- The Crucible of Doubt: Reflections on the Quest for Faith, by Terryl and Fiona Givens, review posted at A Motley Vision, a follow-up to my earlier review of their book The God Who Weeps
- The Agitated Heart, a Mormon short novel by Scott Bronson, review posted at A Motley Vision
- Wandering Realities: The (Mormonish) Short Fiction of Steven L. Peck, with a review cross-posted on this blog and over at A Motley Vision
- Dark Watch and Other Mormon-American Stories, by William Morris; review forthcoming from Dialogue
There was another book that I had agreed to review, but partway through, I determined that I was not part of the book’s target audience and couldn’t really do the book justice, so I begged off on that one. Getting that off my plate was a surprising relief: not just a matter of one fewer thing to do, but something I had come to dread doing, partly because I didn’t think I could do it well.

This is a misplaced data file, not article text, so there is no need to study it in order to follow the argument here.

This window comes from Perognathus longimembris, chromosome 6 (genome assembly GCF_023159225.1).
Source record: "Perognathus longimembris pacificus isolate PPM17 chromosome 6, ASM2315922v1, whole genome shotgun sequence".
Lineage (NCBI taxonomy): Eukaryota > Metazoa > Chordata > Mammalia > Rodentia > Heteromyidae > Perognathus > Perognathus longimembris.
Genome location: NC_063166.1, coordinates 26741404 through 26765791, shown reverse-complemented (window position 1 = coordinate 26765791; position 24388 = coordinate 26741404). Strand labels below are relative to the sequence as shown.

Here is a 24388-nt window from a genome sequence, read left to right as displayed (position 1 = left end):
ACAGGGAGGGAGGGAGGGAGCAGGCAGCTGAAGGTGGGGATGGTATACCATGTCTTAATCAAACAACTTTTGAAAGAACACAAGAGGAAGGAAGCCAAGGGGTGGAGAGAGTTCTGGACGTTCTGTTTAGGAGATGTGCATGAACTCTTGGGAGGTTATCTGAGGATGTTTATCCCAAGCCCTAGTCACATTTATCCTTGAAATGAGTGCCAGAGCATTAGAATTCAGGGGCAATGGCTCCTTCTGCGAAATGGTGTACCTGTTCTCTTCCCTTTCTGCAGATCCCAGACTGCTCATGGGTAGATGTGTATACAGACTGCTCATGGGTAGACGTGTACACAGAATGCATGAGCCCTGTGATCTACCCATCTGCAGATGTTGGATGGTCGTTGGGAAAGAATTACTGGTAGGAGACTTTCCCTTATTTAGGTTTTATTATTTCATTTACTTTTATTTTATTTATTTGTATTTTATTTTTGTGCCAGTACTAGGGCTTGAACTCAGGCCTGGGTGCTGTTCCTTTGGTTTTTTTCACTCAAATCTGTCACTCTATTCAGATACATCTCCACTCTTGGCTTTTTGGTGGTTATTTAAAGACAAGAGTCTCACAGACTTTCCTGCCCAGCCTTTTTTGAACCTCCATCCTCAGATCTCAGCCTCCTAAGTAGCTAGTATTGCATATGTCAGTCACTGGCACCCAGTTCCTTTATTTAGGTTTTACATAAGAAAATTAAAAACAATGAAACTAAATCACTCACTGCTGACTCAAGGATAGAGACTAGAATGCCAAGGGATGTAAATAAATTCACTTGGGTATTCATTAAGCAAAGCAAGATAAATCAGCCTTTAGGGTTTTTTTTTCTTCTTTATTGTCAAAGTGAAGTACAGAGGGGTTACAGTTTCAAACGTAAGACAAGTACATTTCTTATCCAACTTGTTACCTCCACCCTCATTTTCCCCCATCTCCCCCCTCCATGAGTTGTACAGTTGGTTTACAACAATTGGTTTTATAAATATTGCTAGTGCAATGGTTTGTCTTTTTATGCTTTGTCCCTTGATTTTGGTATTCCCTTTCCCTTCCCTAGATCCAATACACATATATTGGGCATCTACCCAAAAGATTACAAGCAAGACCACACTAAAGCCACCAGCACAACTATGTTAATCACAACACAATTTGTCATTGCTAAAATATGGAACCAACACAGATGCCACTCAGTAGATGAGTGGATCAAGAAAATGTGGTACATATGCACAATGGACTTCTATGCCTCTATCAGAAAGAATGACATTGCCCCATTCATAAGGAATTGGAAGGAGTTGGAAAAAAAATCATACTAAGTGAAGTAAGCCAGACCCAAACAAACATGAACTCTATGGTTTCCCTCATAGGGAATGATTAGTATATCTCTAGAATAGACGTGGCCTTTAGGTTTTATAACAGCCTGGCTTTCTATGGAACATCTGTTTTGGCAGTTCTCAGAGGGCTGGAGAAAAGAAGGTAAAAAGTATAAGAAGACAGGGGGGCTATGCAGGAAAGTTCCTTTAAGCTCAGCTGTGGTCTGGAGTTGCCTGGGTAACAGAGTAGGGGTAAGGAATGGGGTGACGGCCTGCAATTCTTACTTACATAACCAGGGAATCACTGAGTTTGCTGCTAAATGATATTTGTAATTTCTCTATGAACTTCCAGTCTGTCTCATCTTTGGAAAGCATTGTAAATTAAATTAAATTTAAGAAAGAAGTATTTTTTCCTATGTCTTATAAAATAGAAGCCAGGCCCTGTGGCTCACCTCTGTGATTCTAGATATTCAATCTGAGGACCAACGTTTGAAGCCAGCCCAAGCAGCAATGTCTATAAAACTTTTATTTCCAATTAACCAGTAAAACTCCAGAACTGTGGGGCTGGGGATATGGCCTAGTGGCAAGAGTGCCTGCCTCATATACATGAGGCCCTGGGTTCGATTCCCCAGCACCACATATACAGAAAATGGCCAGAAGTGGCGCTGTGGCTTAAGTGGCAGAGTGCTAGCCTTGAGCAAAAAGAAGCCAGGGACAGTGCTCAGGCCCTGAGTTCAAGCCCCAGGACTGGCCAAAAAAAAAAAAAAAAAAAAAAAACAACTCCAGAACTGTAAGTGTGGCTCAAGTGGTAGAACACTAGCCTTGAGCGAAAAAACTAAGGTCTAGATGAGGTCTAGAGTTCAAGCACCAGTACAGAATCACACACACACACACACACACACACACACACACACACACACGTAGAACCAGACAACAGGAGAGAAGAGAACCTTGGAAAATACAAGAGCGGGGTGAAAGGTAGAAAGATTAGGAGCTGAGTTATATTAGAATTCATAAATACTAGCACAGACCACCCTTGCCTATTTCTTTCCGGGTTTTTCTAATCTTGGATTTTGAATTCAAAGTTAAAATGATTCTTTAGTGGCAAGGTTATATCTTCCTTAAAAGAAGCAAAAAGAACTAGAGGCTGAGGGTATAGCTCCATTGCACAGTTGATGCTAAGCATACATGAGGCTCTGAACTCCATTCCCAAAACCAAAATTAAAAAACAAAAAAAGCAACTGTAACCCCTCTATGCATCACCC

It’s not a coincidence that all of these are in the realm of Mormon literature, three about works of fiction, two about collections that include sf&f stories. I’m part of a fairly small community of Mormon letters; there’s a need, I feel, for feedback, for the sense that someone out there is actually reading what you write, as well as for promoting titles people might enjoy. (I’ve been known to print out my book reviews and share them with people from my Mormon congregation, in the spirit of trying to entice them into reading the book in turn.) And there’s a vague sense that in so doing, I might be contributing as well to the development of a conversation not just about literary works but about literature in general within the Mormon sphere.
It’s a small output — smaller than I feel it ought to be, especially when the work I put into the review is nothing compared to what the author put into the writing. But if a review of mine puts one or two more readers onto a specific title, or makes a writer feel that he or she has been engaged with on a meaningful level, or provides me with a new insight or two into life and/or writing, then the effort has paid for itself.